Pittsburgh, Philadelphia, proceed to ban plastic luggage as Pa’s proper of first refusal nears its finish
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HARRISBURG – Cities and towns hoping to ban plastic bags within their borders may finally have legal authority to do so in Pennsylvania.
When the Republican-controlled legislature passed the state budget last week, it did not renew the nationwide right of first refusal on single-use plastics, which opened the door for cities and towns to approve new bans or enforce existing bans.
Officials and activists from Philadelphia to Pittsburgh hailed the decision as a victory for reducing plastic pollution. Philadelphia and some of the surrounding townships had filed lawsuits to challenge the state’s early repayment penalty, alleging it was unconstitutional in a draft budget.
“I wouldn’t be surprised if we saw a number of churches are quick to try to get their own guidelines into the book,” said David Masur, executive director of PennEnvironment and a proponent of the ban.
Masur told Spotlight PA that he has spoken to officials from at least nine cities, towns and cities who have expressed an interest in enacting a local bag ban – and there could be more.
The ban prevention first came into effect in 2019 through a Republican-backed provision on the legislative package that makes up the state budget.
This provision banned local governments from enacting new rules for plastic bags or packaging for a year and instructed two government agencies to investigate the environmental and economic impact of the measure. Senate President Pro Tempore Jake Corman, R-Center County, said at the time that he introduced it because there was a plastics manufacturer in his district and a community considering a plastic bag fee.
The legislature extended this right of first refusal in 2020 and expanded its scope: The legislature has banned both the enactment and enforcement of plastic bag bans, which means that municipalities with already existing bans can no longer legally apply them.
The determination should end on July 1 this year or six months after the governor’s pandemic declaration of emergency ends – whichever comes later. Legislators ended the emergency ordinance earlier this month, which means that the current right of first refusal will officially expire on December 8th.
In interviews this week, Republican lawmakers refused to say why they didn’t move on to extending the ban this year.
Jason Thompson, a spokesman for Corman, declined to answer questions about the decision, citing “pending litigation”.
That lawsuit was filed against the state and lawmakers earlier this year by the City of Philadelphia, Lower Merion Township, and West Chester and Narberth counties. The four local governments are asking the Commonwealth Court to declare the ban on plastic bags unconstitutional. PennEnvironment and the City of Pittsburgh have joined the pending lawsuit.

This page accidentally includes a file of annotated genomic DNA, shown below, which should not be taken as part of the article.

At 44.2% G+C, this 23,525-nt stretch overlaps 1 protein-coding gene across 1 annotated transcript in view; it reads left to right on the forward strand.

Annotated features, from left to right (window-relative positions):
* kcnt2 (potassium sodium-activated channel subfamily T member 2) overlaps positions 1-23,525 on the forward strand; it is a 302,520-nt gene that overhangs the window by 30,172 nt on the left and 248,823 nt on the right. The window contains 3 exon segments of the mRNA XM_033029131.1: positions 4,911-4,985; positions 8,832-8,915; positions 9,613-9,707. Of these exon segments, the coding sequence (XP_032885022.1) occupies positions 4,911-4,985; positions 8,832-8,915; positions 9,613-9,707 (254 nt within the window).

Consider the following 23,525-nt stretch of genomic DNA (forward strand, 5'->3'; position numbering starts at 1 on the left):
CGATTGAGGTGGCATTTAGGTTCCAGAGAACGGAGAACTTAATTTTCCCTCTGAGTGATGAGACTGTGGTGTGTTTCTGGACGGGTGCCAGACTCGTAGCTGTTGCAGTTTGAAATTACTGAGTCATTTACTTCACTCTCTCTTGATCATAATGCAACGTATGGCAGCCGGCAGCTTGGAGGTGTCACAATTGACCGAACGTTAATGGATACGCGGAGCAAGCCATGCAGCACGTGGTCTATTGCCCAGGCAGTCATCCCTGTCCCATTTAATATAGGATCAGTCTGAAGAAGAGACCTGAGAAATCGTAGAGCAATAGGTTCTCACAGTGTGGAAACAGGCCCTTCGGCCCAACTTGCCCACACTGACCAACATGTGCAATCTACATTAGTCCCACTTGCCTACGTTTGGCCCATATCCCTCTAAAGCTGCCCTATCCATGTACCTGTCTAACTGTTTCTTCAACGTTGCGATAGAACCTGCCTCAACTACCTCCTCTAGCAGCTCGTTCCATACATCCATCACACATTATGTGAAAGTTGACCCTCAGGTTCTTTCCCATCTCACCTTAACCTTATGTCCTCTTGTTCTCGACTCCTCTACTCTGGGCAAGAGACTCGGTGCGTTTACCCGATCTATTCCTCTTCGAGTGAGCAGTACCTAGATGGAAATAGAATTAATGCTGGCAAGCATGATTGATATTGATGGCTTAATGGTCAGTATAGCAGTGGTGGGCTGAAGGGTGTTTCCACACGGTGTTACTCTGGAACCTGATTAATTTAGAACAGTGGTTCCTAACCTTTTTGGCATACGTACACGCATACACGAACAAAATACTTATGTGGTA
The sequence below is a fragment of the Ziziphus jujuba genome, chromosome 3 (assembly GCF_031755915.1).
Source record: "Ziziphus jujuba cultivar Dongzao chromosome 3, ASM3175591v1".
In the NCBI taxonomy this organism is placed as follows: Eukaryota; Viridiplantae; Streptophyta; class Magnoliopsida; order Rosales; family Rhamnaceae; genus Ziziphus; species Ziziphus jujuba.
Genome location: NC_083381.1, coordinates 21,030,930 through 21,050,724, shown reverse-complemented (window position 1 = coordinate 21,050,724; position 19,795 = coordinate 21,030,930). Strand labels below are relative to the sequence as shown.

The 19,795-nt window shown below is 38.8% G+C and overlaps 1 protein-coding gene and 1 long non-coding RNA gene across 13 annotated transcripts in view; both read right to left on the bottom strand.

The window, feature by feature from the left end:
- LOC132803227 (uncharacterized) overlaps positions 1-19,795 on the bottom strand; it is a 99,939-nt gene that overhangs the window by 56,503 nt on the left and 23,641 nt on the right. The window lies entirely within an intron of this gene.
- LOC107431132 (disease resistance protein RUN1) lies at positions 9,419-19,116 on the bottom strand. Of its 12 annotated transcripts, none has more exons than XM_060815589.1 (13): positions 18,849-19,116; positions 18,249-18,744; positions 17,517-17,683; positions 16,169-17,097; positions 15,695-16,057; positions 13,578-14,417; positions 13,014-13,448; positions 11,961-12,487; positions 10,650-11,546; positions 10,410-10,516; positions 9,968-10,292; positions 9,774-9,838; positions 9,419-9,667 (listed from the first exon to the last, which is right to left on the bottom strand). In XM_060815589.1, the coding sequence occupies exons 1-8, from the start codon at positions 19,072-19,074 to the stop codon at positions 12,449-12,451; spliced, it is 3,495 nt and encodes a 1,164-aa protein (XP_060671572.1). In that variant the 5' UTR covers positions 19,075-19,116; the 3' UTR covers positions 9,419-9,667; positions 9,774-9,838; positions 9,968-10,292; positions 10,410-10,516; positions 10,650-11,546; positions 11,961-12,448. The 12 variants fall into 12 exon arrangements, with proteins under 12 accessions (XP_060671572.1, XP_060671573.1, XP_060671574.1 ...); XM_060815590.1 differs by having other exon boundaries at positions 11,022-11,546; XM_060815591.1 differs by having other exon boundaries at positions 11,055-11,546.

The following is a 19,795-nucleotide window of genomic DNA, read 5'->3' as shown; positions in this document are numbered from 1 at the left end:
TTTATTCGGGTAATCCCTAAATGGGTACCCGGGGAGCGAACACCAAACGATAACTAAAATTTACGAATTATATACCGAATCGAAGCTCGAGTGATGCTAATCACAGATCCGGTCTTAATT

Thompson said in a statement that there are currently no plans to extend the preemption, but that Republicans “will continue to evaluate the issue in the coming months to see if another extension is warranted.”
The Republicans first tried in 2017 to limit the local plastic bag ban through a separate bill, which Governor Tom Wolf, a Democrat, vetoed. The legislature then inserted the preemption in 2019 in a budget-related bill called the Fiscal Code.
“The governor has opposed this policy because it anticipates local decision-making, and also for environmental reasons,” Wolf spokeswoman Lyndsay Kensinger said in a statement to Spotlight PA.
Kensinger did not say whether the governor voted for the pre-emption to expire during budget negotiations.
The citywide plastic bag ban in Philadelphia will go into effect next month, but it won’t be fully enforced and implemented until April 2022. An extended period of contact and training will help “increase compliance” and “maintain broad awareness of the law” among retailers and consumers similarly, said Kevin Lessard, assistant communications director for Philadelphia.
Pittsburgh City Council member Erika Strassburger also wants her city limits to be used by plastic bags. The council passed a resolution in May declaring its intention to ban plastic bags inside city limits.
She said Pittsburgh had begun planning ways to implement the ban before it knew the right of first refusal was about to expire. But the city now has a clearer timetable as to when it can officially introduce and enforce a ban. The council plans to follow in Philadelphia’s footsteps with an extended period of contact and feedback.
“The reason we don’t introduce it tomorrow – we could, if we wanted, we’re done with the language – but… it’s important, in my opinion, to make sure that as many voices are heard in advance that you can takes the time to listen to different voices, ”said Strasbourg.
Although Republican lawmakers could extend the ban when the General Assembly convenes again this fall, they would have less leverage to do so. Should they manage to pass an independent pre-emptive law, Wolf will probably veto it again.
Alex Baloga, president of the Pennsylvania Food Merchants Association, said his organization is against the banning of bags because it could competitively disadvantage retailers in communities where such bans exist.
“The public expects to be given some sort of bag when they shop,” Baloga said. “For decades and decades they have believed that it’s something that comes along, it’s part of the experience.”
State Representative Greg Vitali, D-Delaware County, minority chairman of the House Environmental Resources and Energy Committee, argued that the decision should ultimately be a local one.
“In my opinion, the real problem is local control and the authority of the communities to solve their local problems as best they can for them and their constituents if they want to exercise them,” he said.
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